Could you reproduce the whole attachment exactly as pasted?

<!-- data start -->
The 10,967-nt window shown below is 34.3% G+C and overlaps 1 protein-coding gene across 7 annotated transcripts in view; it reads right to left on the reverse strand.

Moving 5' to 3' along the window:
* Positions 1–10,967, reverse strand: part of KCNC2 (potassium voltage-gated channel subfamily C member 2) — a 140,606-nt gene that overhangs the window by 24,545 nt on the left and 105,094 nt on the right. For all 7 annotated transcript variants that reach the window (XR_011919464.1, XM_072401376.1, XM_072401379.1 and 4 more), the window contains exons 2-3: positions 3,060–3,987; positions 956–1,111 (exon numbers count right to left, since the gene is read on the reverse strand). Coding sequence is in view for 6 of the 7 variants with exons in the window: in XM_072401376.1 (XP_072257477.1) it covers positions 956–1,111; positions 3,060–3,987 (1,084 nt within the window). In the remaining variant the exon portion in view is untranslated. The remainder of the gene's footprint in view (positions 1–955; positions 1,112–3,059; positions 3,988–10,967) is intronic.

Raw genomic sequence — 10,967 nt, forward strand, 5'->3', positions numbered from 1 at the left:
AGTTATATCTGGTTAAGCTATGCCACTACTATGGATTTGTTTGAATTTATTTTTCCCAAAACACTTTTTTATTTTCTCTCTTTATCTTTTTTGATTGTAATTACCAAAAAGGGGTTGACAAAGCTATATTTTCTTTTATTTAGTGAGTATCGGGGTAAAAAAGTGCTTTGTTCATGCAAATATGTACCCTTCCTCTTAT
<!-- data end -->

The 10,967-nt window shown below is 34.3% G+C and overlaps 1 protein-coding gene across 7 annotated transcripts in view; it reads right to left on the reverse strand.

Moving 5' to 3' along the window:
* Positions 1–10,967, reverse strand: part of KCNC2 (potassium voltage-gated channel subfamily C member 2) — a 140,606-nt gene that overhangs the window by 24,545 nt on the left and 105,094 nt on the right. For all 7 annotated transcript variants that reach the window (XR_011919464.1, XM_072401376.1, XM_072401379.1 and 4 more), the window contains exons 2-3: positions 3,060–3,987; positions 956–1,111 (exon numbers count right to left, since the gene is read on the reverse strand). Coding sequence is in view for 6 of the 7 variants with exons in the window: in XM_072401376.1 (XP_072257477.1) it covers positions 956–1,111; positions 3,060–3,987 (1,084 nt within the window). In the remaining variant the exon portion in view is untranslated. The remainder of the gene's footprint in view (positions 1–955; positions 1,112–3,059; positions 3,988–10,967) is intronic.

Raw genomic sequence — 10,967 nt, forward strand, 5'->3', positions numbered from 1 at the left:
AGTTATATCTGGTTAAGCTATGCCACTACTATGGATTTGTTTGAATTTATTTTTCCCAAAACACTTTTTTATTTTCTCTCTTTATCTTTTTTGATTGTAATTACCAAAAAGGGGTTGACAAAGCTATATTTTCTTTTATTTAGTGAGTATCGGGGTAAAAAAGTGCTTTGTTCATGCAAATATGTACCCTTCCTCTTAT